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History of the car ferry "The Straits of Mackinac"

"The Straits of Mackinac", joined the fleet in 1928 and provided service across the Straits until the opening of the Mackinac Bridge on November 1, 1957. This boat was built for the Highway Department to carry approximately 35 vehicles. Within two years, the ferry was modified with an upper level loading area which increased the capacity to 90 cars and up to 400 passengers. For many years, "The Straits of Mackinac" was considered the flagship of the Michigan State Ferry fleet.

 

 

 

 

 

 

 

 

 

 

When the Mackinac Bridge opened to traffic on November 1, 1957, car ferry service between Mackinaw City and St. Ignace ended. In 34 years of service, the ferries operated by the Department of State Highways carried approximately 12 million vehicles and more than 30 million passengers across the Straits of Mackinac.

 

 

 

 

 

 

 

 

 

 

 

In 1969, The Staits of Mackinac was purchased by Peterson Shipbuilders of Sturgeon Bay for use as a floating warehouse. There she was witness to the construction of military boats, and elegant Tuna Seiners, but exposure to the elements took their toll. In the mid 1980's, her badly deteriorated superstucture was removed for safety reasons. In 1994, an investor bought The Straits, towed her to Kewaunee, then abandoned her.

 

 

 

 

 

 

 

 

Here is a NEW add to the history of the mackinac written by a group that deserves some recognition!

"Prior to the Neptunes Nimrods group attempt to sink her.. Another Michigan based 501C3 Non profit organization held title to the Straits. They acquired title to the "Straits" from Jerry Lamer of the Marine Travel lift fame who had had his fill of looking after the "Straits" (Which was literally abandoned on his doorstep) after it sank at his dock in Kewaunee.
Jerry, Having had to go to court to acquire title to the"Straits' from the estate of one Constantine Makydakis, a Greek gentleman who met an
 untimely demise shortly after he had purchased both the "Straits" and the cross Lake Michigan rail ferry Arthur K.Atkinson from Peterson Shipbuilding for scrapping in Greece. He unsuccessfully attempted to
sell the (now unusable under the Jones act because of the temporary foreign ownership) "Straits in the trade publication "Boats and Harbors". Finally... Disgusted with a $10,000 refloating bill... Mr
Lamer was going to give the ship away for scrapping when the Great Lakes Center for Marine History stepped in and bought a stay of execution for the old girl and negotiated a mooring site for her for three years. Volunteers from the "Center" regularly made the interstate trip (some driving 500+ miles one way) to Kewaunee to maintain a close watch on her and give her a bi-annual pumping out to remove the accumulated rain and snowmelt water, along with the small amount of water that would actually leak into the hull through the tail shaft..This organization subsequently sought funds from the State of
Michigan for preservation and restoration.. After encountering a surprisingly myopic response from the State of Michigans' Bureau of History and various State grant departments regarding preservation of the last surviving Straits area Auto ferry.... The Center then offered the "Straits" to a St. Ignace based dive group for sinking near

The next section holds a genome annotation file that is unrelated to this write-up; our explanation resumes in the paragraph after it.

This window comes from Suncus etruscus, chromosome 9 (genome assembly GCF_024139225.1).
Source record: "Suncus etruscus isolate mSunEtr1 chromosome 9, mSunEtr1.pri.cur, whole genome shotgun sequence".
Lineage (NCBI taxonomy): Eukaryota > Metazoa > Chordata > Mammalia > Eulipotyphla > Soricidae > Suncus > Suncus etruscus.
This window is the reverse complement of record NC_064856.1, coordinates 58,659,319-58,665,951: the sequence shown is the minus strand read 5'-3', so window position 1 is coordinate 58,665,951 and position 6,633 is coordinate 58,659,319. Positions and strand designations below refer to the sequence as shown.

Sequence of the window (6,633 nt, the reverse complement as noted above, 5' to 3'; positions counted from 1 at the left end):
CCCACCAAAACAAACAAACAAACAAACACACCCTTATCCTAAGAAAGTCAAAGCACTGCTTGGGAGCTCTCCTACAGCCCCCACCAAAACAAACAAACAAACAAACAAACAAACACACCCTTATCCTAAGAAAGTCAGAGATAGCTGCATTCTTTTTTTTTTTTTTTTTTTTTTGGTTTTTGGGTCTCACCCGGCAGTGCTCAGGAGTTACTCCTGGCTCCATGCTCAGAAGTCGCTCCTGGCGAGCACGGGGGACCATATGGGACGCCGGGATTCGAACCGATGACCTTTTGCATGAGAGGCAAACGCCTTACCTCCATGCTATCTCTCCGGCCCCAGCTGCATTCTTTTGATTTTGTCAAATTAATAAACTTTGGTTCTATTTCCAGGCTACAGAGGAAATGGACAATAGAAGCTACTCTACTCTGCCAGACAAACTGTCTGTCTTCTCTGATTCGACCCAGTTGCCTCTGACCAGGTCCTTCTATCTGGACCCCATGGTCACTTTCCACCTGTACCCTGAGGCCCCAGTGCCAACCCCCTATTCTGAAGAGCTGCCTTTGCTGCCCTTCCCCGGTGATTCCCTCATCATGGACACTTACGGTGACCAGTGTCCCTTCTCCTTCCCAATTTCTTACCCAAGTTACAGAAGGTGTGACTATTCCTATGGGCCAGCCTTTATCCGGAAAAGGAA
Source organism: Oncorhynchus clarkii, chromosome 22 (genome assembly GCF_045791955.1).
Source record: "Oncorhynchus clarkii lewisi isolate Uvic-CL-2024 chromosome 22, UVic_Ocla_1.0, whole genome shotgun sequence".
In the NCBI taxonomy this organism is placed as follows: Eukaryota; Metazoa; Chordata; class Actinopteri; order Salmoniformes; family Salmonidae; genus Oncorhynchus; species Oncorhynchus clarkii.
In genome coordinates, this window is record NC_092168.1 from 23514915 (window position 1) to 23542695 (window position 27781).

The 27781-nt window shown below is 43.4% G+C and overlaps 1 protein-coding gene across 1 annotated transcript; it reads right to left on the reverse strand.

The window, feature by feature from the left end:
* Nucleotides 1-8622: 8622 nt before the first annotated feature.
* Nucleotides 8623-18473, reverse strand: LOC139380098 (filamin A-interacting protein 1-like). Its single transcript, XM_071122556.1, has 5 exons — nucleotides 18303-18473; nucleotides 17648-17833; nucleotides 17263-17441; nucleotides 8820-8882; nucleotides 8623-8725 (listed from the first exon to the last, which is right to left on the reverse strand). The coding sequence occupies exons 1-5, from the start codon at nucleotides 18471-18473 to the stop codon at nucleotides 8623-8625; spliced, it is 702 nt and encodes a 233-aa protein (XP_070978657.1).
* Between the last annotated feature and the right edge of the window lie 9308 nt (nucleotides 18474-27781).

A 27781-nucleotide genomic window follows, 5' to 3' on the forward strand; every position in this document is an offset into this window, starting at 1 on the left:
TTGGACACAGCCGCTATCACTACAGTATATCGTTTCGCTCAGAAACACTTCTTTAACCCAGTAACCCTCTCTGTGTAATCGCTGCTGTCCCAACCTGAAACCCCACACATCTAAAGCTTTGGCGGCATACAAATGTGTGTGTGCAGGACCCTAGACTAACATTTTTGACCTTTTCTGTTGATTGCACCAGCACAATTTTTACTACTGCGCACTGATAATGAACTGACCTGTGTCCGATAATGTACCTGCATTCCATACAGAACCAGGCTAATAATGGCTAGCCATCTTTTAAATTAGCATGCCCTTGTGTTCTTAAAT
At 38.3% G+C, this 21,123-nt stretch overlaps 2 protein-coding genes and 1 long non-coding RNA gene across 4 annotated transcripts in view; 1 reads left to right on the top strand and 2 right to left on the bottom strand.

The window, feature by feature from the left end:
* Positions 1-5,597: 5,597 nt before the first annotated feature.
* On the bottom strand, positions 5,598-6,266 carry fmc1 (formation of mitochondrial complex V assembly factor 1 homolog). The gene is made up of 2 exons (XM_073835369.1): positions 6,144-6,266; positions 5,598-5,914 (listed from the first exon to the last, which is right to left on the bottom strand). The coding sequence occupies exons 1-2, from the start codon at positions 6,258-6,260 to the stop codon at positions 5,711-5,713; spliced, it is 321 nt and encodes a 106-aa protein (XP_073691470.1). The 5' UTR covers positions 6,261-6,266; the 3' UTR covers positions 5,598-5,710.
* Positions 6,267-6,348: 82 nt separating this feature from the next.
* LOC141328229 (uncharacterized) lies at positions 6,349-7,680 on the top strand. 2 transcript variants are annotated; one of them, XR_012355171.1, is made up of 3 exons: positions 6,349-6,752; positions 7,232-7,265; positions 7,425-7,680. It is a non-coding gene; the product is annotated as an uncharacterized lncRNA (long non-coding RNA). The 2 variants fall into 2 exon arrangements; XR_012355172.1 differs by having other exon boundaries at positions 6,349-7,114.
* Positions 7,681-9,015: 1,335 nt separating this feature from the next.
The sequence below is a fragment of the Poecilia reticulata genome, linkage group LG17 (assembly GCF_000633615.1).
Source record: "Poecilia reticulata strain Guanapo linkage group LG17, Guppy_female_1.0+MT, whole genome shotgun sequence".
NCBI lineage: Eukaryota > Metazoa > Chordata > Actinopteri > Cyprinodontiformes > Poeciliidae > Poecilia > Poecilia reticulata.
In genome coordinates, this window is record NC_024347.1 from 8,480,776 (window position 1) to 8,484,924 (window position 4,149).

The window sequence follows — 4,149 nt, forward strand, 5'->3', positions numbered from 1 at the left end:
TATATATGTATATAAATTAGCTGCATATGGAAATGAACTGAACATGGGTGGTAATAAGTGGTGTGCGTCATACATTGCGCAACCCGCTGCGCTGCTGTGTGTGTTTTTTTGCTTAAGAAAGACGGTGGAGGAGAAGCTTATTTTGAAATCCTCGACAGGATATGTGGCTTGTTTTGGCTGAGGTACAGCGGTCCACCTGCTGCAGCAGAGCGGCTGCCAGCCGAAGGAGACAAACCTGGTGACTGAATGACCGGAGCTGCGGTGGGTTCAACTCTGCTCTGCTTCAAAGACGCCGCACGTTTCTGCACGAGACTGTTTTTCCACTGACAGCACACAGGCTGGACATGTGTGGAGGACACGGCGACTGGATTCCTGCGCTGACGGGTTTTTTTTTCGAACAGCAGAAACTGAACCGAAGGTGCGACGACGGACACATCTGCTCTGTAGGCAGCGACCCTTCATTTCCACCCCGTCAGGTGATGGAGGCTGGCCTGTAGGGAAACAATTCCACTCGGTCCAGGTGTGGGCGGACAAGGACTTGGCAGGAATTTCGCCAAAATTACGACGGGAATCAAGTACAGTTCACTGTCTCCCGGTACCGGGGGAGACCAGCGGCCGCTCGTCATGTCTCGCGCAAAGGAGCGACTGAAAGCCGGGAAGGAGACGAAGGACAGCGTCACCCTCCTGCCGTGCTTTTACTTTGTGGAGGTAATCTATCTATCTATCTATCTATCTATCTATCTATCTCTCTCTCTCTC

the Mackinac Bridge... Again, Insufficient interest could be raised to sink her in the very area that she had sailed all of working career... Sad.. When the Wisconsin dive group expressed an interest in sinking her title was turned over and the rest is history..
 I believe that the Great Lakes Center for Marine History based in Lansing Michigan should be givin it's due credit in the history posted in the mackinacproject.coms web site.. Because the truth is..Had this organization NOT stepped up to the plate and took stewardship of the vessel and incurred ALL the attendant out of pocket cost in the mid 90's, for the express purpose of finding a productive
educational use for the old girl.... Thousands of people would now be shaving with her! And there
would be no first class dive site provided by the forward thinking group that successfully placed her on the bottom near Chicago today. Best regards"

 
Christopher Bloswick
Captain: Former USCG "MAPLE"
 And the guy who pumped out the good ship "Straits of
Mackinac" for three years running.

 

 

 

 

 

 

 

 

 

 

 

 

 

 

 

 

 

 

 

 

 

 

 

 

 

 

 

 

 

 

 

 

 

 

Soon after, members of the Neptune's Nimrods diving club began to consider the idea of sinking the vessel as an educational and recreational dive site. Discussions with the U.S. Coast Guard and Wisconsin DNR outlined the steps necessary for the sinking, which include removal of hazardous materials, opening the deck for safe diver access, and a thorough cleaning to remove debris, flaking paint, and items of historical significance. The dive club has started the clean-up, with a tentative sinking date was set for May of 2002 at a location 1.5 miles off of Algoma but due to loss of dockage at its location, Netune's Nimrods gave the vessel to a Chicago group to finish the job.The Straits of Mackinac sat along the Calumet River and was worked on by many dedicated people. It took less than a year of hard work to prepare her for her final resting spot 78 feet in the bottom of Lake Michigan.

Take a look at postcards of the Straits of Mackinac

and learn how the ship had touched our lives.

If you have any stories or history to add please contact us and we can post it for everyone to learn more on this great ship in history!